studying the Bible than to compare one Now, Georgie dear,' said his mamma, passage with another. Do you remember, 'Do you see the small letter b at the be Johnnie, what he said was the meaning of ginning of the verse ?
this prophecy?' 'Yes, mamma, but I dont know what it He said that “My servant David," means.'
meant the Lord Jesus, because David was a You will soon learn what it means; type of Jesus. He was both a shepherd look on the margin and you will find another and a king-and all the tribes of Israel b there, and beside it some references. were united under His reign; so when all What is the first one, Georgie?'
nations acknowledge Jesus, there will be “It is Isaiah xl. 11; mamma.'
one fold and one shepherd.'' Now, find it, and you will see at once I think you can now see how very useful how useful the references are.'
the references are. These prophecies show Georgie could repeat the names of all the that when Jesus said, “I am the Good books from Genesis to Revelation, so he Shepherd,” His words meant, “I am the soon found the place, and read, He shall promised Messiah, the Shepherd of Israel;" feed His flock like a shepherd, &c.'
and the Jews knew this well-and those O mamma,' said Johnnie, that is the among them who loved God, believed Jesus' very verse Mr — read to us in church, and words, and followed Him. he told us that it was a prophecy of the After the boys had read a few more texts, Lord Jesus,—that it was written 700 years mamma showed them a beautiful picture of before His birth,—and that it was fulfilled an Eastern shepherd carrying a feeble lamb when He took the little children in His in his bosom; and she told them a story of arms and blessed them.'
a dear little boy, one of Jesus' lambs, whom And do you remember what Mr - told us the Good Shepherd had very shortly before about the Eastern shepherds and their flocks?' carried to His fold above. She told them
"Yes, mamma; he said that an Eastern how that sweet child never thought of death shepherd never drives his sheep as shepherds as the dark valley, but only as Jesus coming do in this country. He always goes before to take him to heaven. his flock, and he knows every sheep by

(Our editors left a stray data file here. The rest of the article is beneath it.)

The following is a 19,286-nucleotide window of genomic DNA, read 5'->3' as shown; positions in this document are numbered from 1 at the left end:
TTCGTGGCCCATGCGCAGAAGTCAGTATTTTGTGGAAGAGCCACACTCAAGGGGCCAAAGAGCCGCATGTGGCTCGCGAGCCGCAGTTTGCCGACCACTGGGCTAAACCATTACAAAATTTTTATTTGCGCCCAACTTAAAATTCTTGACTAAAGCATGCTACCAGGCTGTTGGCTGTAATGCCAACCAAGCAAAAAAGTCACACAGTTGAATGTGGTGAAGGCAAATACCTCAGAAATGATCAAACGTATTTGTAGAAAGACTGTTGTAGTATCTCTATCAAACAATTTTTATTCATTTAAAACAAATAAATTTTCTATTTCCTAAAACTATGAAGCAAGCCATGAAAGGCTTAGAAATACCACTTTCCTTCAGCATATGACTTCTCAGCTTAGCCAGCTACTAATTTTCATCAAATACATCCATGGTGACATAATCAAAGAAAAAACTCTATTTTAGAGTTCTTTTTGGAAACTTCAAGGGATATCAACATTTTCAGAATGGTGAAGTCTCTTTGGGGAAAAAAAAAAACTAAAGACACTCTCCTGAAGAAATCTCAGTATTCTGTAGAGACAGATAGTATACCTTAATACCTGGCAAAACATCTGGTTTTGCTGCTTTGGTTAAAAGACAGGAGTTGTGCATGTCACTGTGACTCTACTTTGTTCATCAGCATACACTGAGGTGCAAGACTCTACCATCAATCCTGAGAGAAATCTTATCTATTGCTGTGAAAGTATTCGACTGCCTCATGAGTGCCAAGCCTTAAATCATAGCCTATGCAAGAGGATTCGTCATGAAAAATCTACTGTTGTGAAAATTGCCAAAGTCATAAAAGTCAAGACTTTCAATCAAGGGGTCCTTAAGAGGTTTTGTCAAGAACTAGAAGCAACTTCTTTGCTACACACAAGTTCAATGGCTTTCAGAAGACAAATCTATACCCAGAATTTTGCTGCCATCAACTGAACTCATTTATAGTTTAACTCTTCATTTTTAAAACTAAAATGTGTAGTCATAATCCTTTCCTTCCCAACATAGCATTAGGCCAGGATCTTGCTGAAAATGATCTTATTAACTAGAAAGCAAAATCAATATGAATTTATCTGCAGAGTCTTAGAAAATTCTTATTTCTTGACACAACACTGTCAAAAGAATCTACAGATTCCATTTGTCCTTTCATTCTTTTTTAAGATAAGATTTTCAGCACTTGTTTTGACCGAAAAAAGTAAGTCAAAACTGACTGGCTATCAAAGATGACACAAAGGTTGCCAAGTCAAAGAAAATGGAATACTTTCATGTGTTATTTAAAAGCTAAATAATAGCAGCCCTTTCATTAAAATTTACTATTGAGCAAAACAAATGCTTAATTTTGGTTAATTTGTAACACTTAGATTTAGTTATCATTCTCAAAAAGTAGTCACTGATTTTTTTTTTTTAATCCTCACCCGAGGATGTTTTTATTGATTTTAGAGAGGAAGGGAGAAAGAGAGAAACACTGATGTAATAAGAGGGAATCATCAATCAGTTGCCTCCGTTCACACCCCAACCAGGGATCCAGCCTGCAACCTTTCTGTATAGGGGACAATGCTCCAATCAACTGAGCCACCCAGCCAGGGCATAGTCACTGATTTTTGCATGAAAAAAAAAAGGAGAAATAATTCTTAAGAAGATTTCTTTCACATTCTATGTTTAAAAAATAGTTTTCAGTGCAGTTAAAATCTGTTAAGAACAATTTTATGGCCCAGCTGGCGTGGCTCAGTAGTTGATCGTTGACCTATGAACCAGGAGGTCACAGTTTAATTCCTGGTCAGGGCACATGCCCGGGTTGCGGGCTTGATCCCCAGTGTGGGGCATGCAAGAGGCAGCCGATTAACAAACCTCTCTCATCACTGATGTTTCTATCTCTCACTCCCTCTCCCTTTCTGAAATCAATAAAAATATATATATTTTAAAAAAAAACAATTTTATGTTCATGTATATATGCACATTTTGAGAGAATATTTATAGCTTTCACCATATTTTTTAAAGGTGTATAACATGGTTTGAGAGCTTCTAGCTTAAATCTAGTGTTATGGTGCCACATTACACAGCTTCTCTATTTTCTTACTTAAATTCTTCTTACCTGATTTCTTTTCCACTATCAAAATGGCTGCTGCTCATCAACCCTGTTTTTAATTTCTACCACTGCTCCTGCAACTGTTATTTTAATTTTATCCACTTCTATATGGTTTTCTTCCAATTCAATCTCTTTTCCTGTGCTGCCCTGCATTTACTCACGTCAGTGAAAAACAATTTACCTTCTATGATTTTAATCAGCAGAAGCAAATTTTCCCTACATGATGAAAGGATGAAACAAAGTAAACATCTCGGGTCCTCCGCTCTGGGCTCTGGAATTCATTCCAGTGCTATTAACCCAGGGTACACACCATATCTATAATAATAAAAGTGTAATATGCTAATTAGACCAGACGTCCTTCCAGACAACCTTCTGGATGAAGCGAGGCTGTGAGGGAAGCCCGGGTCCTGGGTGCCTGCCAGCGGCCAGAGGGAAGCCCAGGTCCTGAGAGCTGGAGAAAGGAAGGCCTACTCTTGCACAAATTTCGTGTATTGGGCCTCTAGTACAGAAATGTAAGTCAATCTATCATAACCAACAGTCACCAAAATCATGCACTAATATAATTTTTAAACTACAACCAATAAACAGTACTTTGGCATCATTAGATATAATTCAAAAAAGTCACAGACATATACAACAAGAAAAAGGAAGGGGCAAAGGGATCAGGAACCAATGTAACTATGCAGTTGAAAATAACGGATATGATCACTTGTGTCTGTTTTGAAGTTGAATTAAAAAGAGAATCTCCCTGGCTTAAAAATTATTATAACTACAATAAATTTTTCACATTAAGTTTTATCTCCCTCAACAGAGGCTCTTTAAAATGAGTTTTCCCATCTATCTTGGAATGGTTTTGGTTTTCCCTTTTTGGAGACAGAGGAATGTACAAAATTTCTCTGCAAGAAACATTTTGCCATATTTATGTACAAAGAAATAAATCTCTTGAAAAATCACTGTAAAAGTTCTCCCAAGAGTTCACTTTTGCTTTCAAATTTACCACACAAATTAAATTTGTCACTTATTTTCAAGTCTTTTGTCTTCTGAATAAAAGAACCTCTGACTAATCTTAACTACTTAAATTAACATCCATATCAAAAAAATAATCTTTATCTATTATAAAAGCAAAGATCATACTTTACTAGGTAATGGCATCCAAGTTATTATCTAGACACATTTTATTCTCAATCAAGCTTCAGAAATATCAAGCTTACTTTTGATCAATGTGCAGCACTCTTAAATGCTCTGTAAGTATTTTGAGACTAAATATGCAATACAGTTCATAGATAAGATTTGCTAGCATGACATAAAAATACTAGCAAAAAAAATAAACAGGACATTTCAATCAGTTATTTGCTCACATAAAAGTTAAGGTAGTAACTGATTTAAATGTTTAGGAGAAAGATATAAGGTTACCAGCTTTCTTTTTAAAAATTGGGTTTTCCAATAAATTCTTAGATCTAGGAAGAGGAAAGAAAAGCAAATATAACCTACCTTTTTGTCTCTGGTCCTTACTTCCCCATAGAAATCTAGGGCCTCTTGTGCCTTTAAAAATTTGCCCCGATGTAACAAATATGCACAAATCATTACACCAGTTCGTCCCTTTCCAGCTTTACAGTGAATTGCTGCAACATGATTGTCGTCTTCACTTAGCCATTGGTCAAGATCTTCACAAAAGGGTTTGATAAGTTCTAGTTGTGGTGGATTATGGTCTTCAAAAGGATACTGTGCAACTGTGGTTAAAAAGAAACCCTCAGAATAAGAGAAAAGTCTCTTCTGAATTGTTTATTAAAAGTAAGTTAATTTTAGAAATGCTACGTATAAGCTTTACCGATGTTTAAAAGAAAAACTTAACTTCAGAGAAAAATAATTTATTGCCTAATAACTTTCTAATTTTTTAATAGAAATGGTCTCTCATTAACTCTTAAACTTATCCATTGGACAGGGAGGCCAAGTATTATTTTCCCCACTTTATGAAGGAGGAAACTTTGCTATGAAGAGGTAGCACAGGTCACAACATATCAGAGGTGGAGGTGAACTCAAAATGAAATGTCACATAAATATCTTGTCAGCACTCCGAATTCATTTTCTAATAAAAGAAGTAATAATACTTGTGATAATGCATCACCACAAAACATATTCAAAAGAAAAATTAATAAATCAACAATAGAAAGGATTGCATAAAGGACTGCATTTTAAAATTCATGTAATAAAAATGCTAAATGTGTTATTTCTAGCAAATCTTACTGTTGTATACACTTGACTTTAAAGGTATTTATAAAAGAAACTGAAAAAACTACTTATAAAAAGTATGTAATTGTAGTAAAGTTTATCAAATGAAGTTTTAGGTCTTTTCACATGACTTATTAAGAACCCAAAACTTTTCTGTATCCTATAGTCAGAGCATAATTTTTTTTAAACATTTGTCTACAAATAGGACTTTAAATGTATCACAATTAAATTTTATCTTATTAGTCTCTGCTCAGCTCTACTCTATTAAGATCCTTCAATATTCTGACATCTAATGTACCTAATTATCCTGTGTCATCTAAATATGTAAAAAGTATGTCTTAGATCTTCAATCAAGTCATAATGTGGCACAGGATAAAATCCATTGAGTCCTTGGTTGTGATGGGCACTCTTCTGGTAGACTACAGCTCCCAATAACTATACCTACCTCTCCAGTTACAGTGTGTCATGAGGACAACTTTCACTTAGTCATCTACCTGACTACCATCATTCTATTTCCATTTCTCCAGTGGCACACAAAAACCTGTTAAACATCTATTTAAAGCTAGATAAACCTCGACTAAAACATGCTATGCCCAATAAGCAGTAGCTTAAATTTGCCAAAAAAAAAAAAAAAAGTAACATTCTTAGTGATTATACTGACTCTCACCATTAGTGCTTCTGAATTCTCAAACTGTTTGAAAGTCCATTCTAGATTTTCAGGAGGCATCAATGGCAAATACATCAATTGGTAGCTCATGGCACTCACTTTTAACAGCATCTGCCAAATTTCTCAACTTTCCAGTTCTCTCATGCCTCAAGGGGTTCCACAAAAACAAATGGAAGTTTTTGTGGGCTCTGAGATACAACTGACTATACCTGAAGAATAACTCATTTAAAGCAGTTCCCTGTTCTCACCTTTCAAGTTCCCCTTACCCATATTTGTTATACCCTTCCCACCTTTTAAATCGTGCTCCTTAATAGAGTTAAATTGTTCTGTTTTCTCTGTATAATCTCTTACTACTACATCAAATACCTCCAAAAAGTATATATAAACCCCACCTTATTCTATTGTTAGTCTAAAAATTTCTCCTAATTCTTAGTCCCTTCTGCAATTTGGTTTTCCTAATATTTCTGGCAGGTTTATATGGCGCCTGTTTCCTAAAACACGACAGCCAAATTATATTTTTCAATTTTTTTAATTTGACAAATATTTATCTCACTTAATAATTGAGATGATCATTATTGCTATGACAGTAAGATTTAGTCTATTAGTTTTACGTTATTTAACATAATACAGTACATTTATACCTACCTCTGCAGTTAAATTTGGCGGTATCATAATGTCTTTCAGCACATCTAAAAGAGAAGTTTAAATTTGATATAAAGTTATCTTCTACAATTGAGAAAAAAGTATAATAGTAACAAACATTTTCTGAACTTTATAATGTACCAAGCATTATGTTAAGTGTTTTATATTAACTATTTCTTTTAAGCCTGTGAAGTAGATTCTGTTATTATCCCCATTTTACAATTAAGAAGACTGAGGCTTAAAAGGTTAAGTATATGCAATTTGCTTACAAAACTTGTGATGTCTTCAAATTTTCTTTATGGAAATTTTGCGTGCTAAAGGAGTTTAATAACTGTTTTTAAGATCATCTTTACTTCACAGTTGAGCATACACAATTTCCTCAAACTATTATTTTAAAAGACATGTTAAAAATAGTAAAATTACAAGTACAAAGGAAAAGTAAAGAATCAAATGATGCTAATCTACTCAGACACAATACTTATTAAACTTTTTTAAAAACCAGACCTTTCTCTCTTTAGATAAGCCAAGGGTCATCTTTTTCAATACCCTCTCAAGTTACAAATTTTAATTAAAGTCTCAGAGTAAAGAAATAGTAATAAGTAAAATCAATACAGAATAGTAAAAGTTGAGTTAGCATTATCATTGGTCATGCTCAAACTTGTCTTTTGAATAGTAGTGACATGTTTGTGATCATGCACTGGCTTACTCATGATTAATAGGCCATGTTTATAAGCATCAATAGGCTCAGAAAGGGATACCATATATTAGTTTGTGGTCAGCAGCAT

Little Lizzie, who had been looking very name, and when he calls one it knows his intently at the picture while listening to the voice and follows him. He told us too that story of the little boy, then said, 'mamma, often when the ground is covered with snow, you might sing, the shepherd cuts down branches from the the trees, and feeds the sheep with the
“See Israel's gentle Shepherd stands.” green leaves and the tender twigs; and While they were singing that sweet hymn, when there is a feeble lamb in the flock,
papa came in, and with a joyful heart joined he takes it in his arms and carries it.'
his little ones in singing, Quite right, dear. Now, we must find another reference, or we will not have
*Permit them to approach, He cries,
Nor scorns their humble name; time to get over them to-night. What is
For 'twas to bless such souls as these the next one, Georgie ? '
The Lord of angels came.'
COLOSSEUM AT ROME. L AVING had the privilege of visiting, ring of stone steps after another, (where all 11 the Colosseum at Rome, perhaps a | is now ruin and broken arches), until you short description may be interesting to the reach the top windows to the left, and then readers of the Dayspring.'
you may form an idea of the great building It was built during the reign of the restored. These steps were the seats on Emperor Vespasian, in the year A.D. 80, for which the people sat, as you might see in the purpose of entertaining the people in a some schools at the present day. manner such as might be done now-a-days 1 The Romans were very cruel, and liked in a circus. Indeed, this great building was to see the most terrible sights. They a vast circus, capable of holding the trained strong men called gladiators, or enormous number of 87,000 people at once. swordsmen. And on great holidays they It is 1,616 feet round at the outside, and would place two of these men armed in the the smaller ring or oval which you perceive centre of this great building, and make them far down, was 180 feet wide by 217 feet try to kill one another; or they would take long. From that centre oval, imagine one | lions and tigers, or bears and elephants, and